IntoWineTV host Lisa Kolenda and wine panelists Bartholomew Broadbent, Michael Cervin, and Richard Jennings discuss the pros and cons of wine points and ratings systems.

Best Wine to Pair With Spinach Salad

Although the origin of spinach salad is unclear, Germans who settled in Pennsylvania are credited with bringing a similar concoction to the United States. Food expert and humorist Alton Brown claims the original mixture comprised dandelions, bacon drippings, vinegar and hard-cooked eggs. Because dandelions were not necessarily appreciated in this country, they were later replaced with spinach.

Best Wine to Pair With Macaroni and Cheese

My intent for dinner tonight was admirable by any standard: green tea, salad loaded with nutrients and tomato soup. However, upon sitting down to start this piece, I watched a video of Greg Ng from eating and reviewing Stouffer’s macaroni and cheese. I immediately abandoned my plan and reached for my own stand-by Stouffer’s, then cracked a bottle of chardonnay. I pride myself on discipline, and have abstained from dish after dish even while editing mouth-watering, gourmet pairings described by the expert contributors to this column. Macaroni and cheese done me in.

Wines to Go Buy This Week: Sonoma Pinot Noir by La Follette, MacPhail, and Freeman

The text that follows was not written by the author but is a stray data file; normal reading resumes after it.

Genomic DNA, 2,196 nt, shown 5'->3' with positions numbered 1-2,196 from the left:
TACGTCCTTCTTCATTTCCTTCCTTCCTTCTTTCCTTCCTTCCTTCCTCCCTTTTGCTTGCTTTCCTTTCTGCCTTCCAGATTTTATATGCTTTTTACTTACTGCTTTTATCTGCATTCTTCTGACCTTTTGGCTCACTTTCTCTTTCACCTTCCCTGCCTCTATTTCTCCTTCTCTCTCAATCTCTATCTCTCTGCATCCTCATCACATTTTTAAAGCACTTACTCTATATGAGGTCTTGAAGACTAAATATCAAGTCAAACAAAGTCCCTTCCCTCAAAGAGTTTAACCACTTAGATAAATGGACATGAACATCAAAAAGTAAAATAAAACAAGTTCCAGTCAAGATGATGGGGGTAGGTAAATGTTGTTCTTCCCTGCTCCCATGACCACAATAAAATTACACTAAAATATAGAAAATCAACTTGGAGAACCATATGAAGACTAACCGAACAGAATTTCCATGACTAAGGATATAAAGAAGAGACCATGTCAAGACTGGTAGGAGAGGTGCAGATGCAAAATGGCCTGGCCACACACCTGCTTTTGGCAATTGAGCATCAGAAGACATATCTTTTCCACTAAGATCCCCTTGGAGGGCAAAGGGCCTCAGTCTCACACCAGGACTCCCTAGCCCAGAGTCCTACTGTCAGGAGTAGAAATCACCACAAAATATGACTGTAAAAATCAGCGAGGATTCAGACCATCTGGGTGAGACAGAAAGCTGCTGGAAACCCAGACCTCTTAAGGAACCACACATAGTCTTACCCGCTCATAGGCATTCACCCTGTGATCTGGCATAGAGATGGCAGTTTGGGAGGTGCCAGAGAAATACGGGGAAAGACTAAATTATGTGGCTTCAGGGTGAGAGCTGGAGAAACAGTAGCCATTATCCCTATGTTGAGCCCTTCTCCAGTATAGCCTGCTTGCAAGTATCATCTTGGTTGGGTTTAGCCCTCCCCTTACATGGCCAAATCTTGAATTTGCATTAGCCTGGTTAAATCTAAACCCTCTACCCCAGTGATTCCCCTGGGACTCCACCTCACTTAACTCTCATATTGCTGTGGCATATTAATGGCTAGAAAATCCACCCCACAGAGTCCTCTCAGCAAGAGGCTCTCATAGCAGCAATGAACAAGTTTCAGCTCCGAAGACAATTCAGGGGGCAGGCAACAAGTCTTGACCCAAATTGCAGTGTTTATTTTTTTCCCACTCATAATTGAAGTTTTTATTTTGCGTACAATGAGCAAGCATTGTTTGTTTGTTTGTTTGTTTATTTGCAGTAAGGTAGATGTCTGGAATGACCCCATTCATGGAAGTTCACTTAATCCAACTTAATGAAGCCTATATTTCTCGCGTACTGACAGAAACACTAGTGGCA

Pinot NoirSince I wrote last week about how much I (used to) hate chardonnay, this week I am turning attention to the varietal I love: pinot noir. Friends and acquaintances frequently ask me for my favorite wine producers -and the list is long- so I am going to focus this week on my favorite Sonoma pinot noir producers. There are numerous producers of fantastic pinot in Sonoma so I'm sure I will get plenty of emails from people wondering how I could leave out so and so or who are incredulous that my recommendations exclude "less expensive" options.

So let me respond in advance: The threshold for inclusion on this list is that the wine must be in regular rotation in my house and be the "go to" bottle of Sonoma Pinot Noir to serve to guests or to uncork to celebrate small victories (a concept I enthusiastically embrace..... life is too short not to celebrate good days with a fantastic bottle of wine. Who wants to die with a huge collection of great wine aging in the basement?). Must a good Sonoma pinot noir cost $40+? Of course not, though so often they do. With that said, the three wines to go buy this week are:

Best Wine to Pair With Beef Ribs...with a Quote and Recipe from Award-Winning Chef, Michael Chiarello

Rumor has it that beef ribs are often overlooked, as pork ribs are what most people visualize when they hear “ribs”. French politician Jean Glavany claims: “Those restaurant chains that are withdrawing beef ribs are . . . participating in this psychosis and should try to avoid it, . . . There is no question of banning beef ribs in our country.” And posts can be seen on American forums begging for good beef rib restaurant recommendations. Evidently, pork prevails in the ribs race.